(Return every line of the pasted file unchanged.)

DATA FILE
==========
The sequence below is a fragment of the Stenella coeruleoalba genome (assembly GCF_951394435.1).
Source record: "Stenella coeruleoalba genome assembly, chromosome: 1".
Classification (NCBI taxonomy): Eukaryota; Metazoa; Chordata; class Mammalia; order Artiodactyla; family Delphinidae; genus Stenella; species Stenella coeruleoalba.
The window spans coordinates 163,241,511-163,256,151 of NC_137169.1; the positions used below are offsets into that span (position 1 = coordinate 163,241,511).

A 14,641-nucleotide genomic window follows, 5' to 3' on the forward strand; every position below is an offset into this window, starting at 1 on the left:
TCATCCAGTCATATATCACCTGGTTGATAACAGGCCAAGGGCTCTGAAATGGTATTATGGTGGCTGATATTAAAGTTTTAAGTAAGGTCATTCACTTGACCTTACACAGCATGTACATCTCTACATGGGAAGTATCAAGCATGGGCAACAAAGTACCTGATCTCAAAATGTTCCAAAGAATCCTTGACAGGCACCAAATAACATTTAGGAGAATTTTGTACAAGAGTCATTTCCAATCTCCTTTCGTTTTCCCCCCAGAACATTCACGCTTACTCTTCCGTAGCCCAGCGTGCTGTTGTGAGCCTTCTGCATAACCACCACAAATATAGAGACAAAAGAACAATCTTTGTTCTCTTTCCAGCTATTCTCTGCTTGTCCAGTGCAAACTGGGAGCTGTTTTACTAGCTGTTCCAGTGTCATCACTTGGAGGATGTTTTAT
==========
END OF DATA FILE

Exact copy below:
The sequence below is a fragment of the Stenella coeruleoalba genome (assembly GCF_951394435.1).
Source record: "Stenella coeruleoalba genome assembly, chromosome: 1".
Classification (NCBI taxonomy): Eukaryota; Metazoa; Chordata; class Mammalia; order Artiodactyla; family Delphinidae; genus Stenella; species Stenella coeruleoalba.
The window spans coordinates 163,241,511-163,256,151 of NC_137169.1; the positions used below are offsets into that span (position 1 = coordinate 163,241,511).

A 14,641-nucleotide genomic window follows, 5' to 3' on the forward strand; every position below is an offset into this window, starting at 1 on the left:
TCATCCAGTCATATATCACCTGGTTGATAACAGGCCAAGGGCTCTGAAATGGTATTATGGTGGCTGATATTAAAGTTTTAAGTAAGGTCATTCACTTGACCTTACACAGCATGTACATCTCTACATGGGAAGTATCAAGCATGGGCAACAAAGTACCTGATCTCAAAATGTTCCAAAGAATCCTTGACAGGCACCAAATAACATTTAGGAGAATTTTGTACAAGAGTCATTTCCAATCTCCTTTCGTTTTCCCCCCAGAACATTCACGCTTACTCTTCCGTAGCCCAGCGTGCTGTTGTGAGCCTTCTGCATAACCACCACAAATATAGAGACAAAAGAACAATCTTTGTTCTCTTTCCAGCTATTCTCTGCTTGTCCAGTGCAAACTGGGAGCTGTTTTACTAGCTGTTCCAGTGTCATCACTTGGAGGATGTTTTAT